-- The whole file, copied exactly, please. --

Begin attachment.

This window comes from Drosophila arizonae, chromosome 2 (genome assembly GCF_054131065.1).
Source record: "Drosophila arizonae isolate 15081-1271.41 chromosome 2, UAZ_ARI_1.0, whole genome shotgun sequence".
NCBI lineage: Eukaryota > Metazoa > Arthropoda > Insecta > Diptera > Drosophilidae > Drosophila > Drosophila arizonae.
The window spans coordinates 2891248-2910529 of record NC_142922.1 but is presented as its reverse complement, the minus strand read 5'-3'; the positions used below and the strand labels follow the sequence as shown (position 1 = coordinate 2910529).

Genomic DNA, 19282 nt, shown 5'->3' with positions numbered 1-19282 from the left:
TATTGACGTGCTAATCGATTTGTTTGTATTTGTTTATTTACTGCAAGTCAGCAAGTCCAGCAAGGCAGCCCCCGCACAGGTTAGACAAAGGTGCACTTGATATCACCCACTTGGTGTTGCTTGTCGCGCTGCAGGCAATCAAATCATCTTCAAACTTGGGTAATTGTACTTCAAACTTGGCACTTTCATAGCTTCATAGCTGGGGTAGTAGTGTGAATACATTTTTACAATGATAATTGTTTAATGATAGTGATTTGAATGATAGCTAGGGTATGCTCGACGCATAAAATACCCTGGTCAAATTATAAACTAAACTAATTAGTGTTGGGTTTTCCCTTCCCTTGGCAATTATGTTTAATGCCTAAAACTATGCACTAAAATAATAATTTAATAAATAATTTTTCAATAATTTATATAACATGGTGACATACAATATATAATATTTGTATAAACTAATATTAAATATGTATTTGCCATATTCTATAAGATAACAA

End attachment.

This window comes from Drosophila arizonae, chromosome 2 (genome assembly GCF_054131065.1).
Source record: "Drosophila arizonae isolate 15081-1271.41 chromosome 2, UAZ_ARI_1.0, whole genome shotgun sequence".
NCBI lineage: Eukaryota > Metazoa > Arthropoda > Insecta > Diptera > Drosophilidae > Drosophila > Drosophila arizonae.
The window spans coordinates 2891248-2910529 of record NC_142922.1 but is presented as its reverse complement, the minus strand read 5'-3'; the positions used below and the strand labels follow the sequence as shown (position 1 = coordinate 2910529).

Genomic DNA, 19282 nt, shown 5'->3' with positions numbered 1-19282 from the left:
TATTGACGTGCTAATCGATTTGTTTGTATTTGTTTATTTACTGCAAGTCAGCAAGTCCAGCAAGGCAGCCCCCGCACAGGTTAGACAAAGGTGCACTTGATATCACCCACTTGGTGTTGCTTGTCGCGCTGCAGGCAATCAAATCATCTTCAAACTTGGGTAATTGTACTTCAAACTTGGCACTTTCATAGCTTCATAGCTGGGGTAGTAGTGTGAATACATTTTTACAATGATAATTGTTTAATGATAGTGATTTGAATGATAGCTAGGGTATGCTCGACGCATAAAATACCCTGGTCAAATTATAAACTAAACTAATTAGTGTTGGGTTTTCCCTTCCCTTGGCAATTATGTTTAATGCCTAAAACTATGCACTAAAATAATAATTTAATAAATAATTTTTCAATAATTTATATAACATGGTGACATACAATATATAATATTTGTATAAACTAATATTAAATATGTATTTGCCATATTCTATAAGATAACAA